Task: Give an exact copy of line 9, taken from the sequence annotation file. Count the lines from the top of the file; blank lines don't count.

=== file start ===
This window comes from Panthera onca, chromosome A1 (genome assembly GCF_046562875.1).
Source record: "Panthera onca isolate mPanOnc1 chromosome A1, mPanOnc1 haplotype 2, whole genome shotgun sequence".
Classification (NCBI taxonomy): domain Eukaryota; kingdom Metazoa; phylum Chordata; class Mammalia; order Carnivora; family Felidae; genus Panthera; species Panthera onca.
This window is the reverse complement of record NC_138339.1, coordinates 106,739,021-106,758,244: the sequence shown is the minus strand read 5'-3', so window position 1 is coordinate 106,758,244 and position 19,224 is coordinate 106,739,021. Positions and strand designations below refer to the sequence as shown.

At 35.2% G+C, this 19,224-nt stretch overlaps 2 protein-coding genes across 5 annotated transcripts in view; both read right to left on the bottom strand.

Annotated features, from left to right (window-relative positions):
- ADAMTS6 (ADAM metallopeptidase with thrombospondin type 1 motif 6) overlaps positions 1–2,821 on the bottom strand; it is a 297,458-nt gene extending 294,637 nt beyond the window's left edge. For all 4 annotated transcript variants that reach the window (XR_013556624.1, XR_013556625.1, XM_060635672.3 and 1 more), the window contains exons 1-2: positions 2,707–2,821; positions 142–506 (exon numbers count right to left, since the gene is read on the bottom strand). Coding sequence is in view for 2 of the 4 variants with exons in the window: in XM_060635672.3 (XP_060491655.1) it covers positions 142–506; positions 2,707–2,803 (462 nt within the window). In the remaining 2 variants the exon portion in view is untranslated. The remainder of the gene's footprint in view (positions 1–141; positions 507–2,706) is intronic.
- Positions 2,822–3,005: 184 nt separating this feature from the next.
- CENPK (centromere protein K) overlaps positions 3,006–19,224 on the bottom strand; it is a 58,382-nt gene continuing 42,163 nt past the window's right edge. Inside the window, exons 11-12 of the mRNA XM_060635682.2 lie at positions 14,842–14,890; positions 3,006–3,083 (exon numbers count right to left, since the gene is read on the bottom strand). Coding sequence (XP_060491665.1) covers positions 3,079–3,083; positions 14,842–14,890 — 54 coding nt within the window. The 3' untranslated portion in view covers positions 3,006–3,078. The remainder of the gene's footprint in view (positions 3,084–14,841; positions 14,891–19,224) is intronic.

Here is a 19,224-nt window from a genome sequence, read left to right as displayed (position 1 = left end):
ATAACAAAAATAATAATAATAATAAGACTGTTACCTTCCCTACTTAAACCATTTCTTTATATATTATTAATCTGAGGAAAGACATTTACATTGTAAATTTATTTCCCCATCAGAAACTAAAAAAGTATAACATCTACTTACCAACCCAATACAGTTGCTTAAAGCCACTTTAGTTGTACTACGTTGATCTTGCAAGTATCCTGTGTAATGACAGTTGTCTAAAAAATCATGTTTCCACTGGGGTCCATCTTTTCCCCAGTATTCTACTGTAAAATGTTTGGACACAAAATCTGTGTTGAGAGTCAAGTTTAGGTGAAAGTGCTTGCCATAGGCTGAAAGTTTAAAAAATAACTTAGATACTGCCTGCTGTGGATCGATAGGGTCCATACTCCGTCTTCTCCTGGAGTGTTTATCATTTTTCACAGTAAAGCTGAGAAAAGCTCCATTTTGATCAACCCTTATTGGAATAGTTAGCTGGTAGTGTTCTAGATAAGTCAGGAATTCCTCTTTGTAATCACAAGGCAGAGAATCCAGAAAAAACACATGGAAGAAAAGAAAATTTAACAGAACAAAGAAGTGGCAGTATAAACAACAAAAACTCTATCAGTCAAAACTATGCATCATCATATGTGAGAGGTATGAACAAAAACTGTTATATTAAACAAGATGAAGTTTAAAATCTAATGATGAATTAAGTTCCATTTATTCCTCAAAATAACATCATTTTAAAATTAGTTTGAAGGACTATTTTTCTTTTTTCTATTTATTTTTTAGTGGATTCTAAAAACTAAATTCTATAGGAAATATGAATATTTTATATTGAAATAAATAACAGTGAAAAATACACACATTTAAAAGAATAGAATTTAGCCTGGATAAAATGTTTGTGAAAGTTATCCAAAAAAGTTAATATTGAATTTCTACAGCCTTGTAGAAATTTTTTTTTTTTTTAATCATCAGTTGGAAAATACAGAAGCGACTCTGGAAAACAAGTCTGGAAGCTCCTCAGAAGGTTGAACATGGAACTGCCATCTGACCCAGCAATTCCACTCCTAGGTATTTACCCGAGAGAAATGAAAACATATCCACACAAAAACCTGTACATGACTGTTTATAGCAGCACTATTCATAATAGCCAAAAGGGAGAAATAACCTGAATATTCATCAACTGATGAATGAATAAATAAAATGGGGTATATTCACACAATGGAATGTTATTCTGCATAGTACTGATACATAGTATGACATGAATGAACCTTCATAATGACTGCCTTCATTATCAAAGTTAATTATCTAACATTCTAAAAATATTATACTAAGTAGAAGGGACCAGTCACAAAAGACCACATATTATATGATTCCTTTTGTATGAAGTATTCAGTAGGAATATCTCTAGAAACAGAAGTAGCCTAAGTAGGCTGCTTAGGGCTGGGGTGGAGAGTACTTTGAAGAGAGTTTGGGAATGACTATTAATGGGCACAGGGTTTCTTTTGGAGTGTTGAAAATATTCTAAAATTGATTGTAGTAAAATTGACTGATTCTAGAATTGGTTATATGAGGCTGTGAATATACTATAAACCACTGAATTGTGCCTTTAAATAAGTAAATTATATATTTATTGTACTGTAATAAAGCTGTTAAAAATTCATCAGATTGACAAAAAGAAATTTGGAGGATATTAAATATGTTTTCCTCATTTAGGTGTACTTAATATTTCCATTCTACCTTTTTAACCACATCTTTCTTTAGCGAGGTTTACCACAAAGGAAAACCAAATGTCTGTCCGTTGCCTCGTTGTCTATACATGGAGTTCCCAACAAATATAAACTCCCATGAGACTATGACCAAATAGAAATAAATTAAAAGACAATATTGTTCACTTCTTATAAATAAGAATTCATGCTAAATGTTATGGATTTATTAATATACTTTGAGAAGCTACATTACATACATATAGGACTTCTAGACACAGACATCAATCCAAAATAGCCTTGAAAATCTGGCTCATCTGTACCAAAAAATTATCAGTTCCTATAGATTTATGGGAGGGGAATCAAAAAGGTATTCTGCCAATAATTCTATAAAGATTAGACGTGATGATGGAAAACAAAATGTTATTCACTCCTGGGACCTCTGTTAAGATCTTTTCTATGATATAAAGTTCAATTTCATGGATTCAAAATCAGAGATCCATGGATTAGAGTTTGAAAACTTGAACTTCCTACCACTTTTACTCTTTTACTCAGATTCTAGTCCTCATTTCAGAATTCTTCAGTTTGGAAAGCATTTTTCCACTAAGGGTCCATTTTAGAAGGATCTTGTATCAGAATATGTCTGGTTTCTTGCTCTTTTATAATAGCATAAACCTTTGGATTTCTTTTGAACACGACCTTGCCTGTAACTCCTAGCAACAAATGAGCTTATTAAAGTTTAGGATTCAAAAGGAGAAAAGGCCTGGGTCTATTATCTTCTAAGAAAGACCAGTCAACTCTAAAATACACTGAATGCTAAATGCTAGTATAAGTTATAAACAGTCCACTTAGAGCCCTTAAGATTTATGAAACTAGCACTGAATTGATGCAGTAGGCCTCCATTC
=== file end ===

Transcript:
- CENPK (centromere protein K) overlaps positions 3,006–19,224 on the bottom strand; it is a 58,382-nt gene continuing 42,163 nt past the window's right edge. Inside the window, exons 11-12 of the mRNA XM_060635682.2 lie at positions 14,842–14,890; positions 3,006–3,083 (exon numbers count right to left, since the gene is read on the bottom strand). Coding sequence (XP_060491665.1) covers positions 3,079–3,083; positions 14,842–14,890 — 54 coding nt within the window. The 3' untranslated portion in view covers positions 3,006–3,078. The remainder of the gene's footprint in view (positions 3,084–14,841; positions 14,891–19,224) is intronic.